Mossad chief conveys Israeli concerns about Iran to Biden

President Joe Biden met with Mossad Chief Yossi Cohen on April 30 at the White House. An unnamed spokesperson for the US National Security Council said Cohen’s meeting at the White House was with national security adviser Jake Sullivan and CIA director Bill Burns. Reportedly, Biden “dropped by to express condolences for the tragedy at Mount Meron.” Thus, Cohen is now the first top Israeli official to have met with Biden since the US president took office. The meeting lasted for an hour, with Cohen the only person to attend from the Israeli side.

US sources downplayed the significance of the meeting, which they said was not planned ahead, while Israeli sources stressed that the sit-down meeting lasted for a full hour.

A report on Israeli news site Walla said Cohen told Biden Israel believes it would be a mistake for the United States to return to the nuclear deal with Iran without introducing changes to it. The report also claimed Biden said he appreciated hearing the Israeli stance on the issue, but he emphasized the road was still long until an agreement is reached with Iran.

Cohen, Israel’s national adviser Meir Ben-Shabbat and other high-ranking Israeli security officials arrived in Washington last week to discuss with their US counterparts ongoing US talks with Iran. Israel Defense Forces Chief of Staff Aviv Kochavi was also set to arrive in Washington but canceled his visit over tensions on Israel’s southern border and rockets fired from the Gaza Strip.

During his visit to Washington, Cohen met also with Secretary of State Antony Blinken, senior members of the CIA and other American intelligence agencies. The two-hour meeting with Blinken took place on April 29. Israel’s Ambassador to the United States Gilad Erdan and Cohen represented the Israeli side. Blinken; his new deputy, Wendy Sherman; Sullivan; and senior officials Brett McGurk from the National Security Council and Derek Chollet from the State Department represented the US side.

The State Department refused to confirm that the meeting between Cohen and Blinken indeed took place. State Department spokesperson Ned Price merely said that the Biden administration has been in touch with Israeli counterparts, in particular over Iran. “I don’t have any such meeting to confirm or read out; what I will say, however, is we have been in close contact with our Israeli counterparts,” Price told reporters.

In contrast, Price did refer to a meeting held two days earlier between Israeli and US national security advisers, saying, “As you know, Jake Sullivan met in Washington with Israeli national security adviser Meir Ben-Shabbat earlier this week where, of course, Iran was on the agenda. [US envoy on Iran] Rob Malley was … briefed the group for part of that. We have, as you heard from State Department officials, updated our Israeli counterparts before every round of negotiations, after every round of negotiations, and we’ve been consulting with them during these negotiations as well.”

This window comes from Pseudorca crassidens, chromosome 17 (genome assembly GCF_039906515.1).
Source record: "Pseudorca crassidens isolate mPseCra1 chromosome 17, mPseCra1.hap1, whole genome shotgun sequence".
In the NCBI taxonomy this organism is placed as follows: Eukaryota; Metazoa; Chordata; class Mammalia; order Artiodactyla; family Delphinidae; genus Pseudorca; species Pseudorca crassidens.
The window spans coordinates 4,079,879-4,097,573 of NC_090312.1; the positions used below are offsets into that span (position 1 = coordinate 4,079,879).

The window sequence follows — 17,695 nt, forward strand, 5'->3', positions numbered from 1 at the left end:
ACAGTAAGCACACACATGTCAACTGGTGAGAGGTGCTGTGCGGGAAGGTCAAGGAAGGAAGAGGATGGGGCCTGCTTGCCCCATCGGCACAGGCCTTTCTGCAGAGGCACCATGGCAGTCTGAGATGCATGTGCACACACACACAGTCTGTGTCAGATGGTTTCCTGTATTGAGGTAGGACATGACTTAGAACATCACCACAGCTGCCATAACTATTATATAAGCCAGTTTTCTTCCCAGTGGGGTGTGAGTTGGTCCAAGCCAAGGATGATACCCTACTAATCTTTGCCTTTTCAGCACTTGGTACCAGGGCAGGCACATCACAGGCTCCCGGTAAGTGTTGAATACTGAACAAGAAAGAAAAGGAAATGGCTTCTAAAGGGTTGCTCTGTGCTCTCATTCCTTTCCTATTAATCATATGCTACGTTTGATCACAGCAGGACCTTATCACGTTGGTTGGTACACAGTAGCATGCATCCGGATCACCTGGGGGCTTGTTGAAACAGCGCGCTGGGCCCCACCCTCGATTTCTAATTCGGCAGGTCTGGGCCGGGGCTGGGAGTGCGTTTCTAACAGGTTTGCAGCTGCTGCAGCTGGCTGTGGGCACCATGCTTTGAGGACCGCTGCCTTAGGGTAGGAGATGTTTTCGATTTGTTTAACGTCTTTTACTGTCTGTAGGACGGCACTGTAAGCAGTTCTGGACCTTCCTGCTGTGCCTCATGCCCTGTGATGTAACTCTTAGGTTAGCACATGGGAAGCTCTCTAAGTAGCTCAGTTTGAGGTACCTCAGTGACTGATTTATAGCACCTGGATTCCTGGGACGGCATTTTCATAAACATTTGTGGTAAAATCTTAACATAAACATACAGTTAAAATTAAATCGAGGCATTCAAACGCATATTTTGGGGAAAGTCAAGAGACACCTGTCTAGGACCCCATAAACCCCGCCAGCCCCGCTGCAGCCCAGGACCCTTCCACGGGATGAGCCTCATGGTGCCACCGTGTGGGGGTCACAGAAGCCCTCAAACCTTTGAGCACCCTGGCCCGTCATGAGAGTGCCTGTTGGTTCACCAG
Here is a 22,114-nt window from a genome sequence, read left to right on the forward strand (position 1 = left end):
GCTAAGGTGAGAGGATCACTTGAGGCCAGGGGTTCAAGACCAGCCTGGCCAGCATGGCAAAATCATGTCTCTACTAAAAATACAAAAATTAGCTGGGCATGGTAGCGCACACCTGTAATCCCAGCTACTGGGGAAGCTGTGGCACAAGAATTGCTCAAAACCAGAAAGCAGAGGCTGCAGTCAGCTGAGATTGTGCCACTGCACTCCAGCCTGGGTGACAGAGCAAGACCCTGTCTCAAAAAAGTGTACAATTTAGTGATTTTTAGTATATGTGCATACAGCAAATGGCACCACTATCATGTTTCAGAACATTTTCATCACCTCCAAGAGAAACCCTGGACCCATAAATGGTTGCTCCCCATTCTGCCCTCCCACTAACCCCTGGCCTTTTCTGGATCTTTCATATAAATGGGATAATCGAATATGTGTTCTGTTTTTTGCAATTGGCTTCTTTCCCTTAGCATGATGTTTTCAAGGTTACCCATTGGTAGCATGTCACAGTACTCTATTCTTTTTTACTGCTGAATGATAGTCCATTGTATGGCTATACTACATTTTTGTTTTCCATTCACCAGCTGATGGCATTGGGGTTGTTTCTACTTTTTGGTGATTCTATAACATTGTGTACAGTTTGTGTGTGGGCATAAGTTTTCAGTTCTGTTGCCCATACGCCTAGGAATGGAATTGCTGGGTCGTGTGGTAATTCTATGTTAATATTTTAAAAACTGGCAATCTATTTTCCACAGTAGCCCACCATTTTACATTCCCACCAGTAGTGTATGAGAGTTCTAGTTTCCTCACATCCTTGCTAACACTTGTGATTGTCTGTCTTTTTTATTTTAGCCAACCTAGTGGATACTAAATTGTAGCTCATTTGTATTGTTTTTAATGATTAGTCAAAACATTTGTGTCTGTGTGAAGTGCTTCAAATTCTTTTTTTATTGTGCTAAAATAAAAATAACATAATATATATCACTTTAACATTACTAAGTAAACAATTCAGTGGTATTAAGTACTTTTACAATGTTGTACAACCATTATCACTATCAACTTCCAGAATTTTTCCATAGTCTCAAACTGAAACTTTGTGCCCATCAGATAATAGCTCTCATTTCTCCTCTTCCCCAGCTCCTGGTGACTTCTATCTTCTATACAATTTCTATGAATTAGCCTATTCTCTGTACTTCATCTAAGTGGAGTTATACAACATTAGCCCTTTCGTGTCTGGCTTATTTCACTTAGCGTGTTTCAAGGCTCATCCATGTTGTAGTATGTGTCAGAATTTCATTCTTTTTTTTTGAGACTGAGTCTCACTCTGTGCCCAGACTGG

Earlier on Thursday, Ambassador Erdan said the United States understood Israel retained freedom of action to act against certain threatening Iranian activities. “The freedom of action of Israel to prevent Iran from becoming an existential threat is a freedom of action that will be preserved,” said Erdan.

The April 27 meeting of the two national advisers took place at the Israeli Embassy in Washington. Erdan, Ben-Shabbat and his deputy, Reuven Azar, represented the Israeli side, while Sullivan, Barbara Leaf (senior director for the Middle East and North Africa at the National Security Council) and Brett McGurk represented the United States.

Referring to the meeting, Erdan said, “We are having a broad range of discussions, not only about the Vienna talks. We made our clear opposition to the return to the [nuclear deal]. We said that it is a flawed and bad agreement, and returning to the same deal makes it less likely to reach a better one in the future. We also made our position clear about maintaining Israel’s freedom of operation in any scenario.”

Erdan’s remarks apart, it is unclear whether the Israeli officials visiting Washington keep insisting categorically against any renewed deal with Iran or are also discussing with their US counterparts possible constraints that Israel would like to see in a future deal, if one is indeed reached. Reports over the past few days have exposed disagreement amid Israeli security tops over the policy approach Israel should adopt vis-a-vis talks in Vienna, which now seem to be advancing.

Before departing to Washington, Prime Minister Benjamin Netanyahu briefed the delegation. The prime minister’s office was quoted as saying that Netanyahu instructed the delegation “to express opposition to the agreement with Iran and not to discuss it, because it constitutes a return to the previous deal, which was dangerous to Israel and the region. … If serious talks are held in the future on an improved agreement, Israel will express its opinion.”






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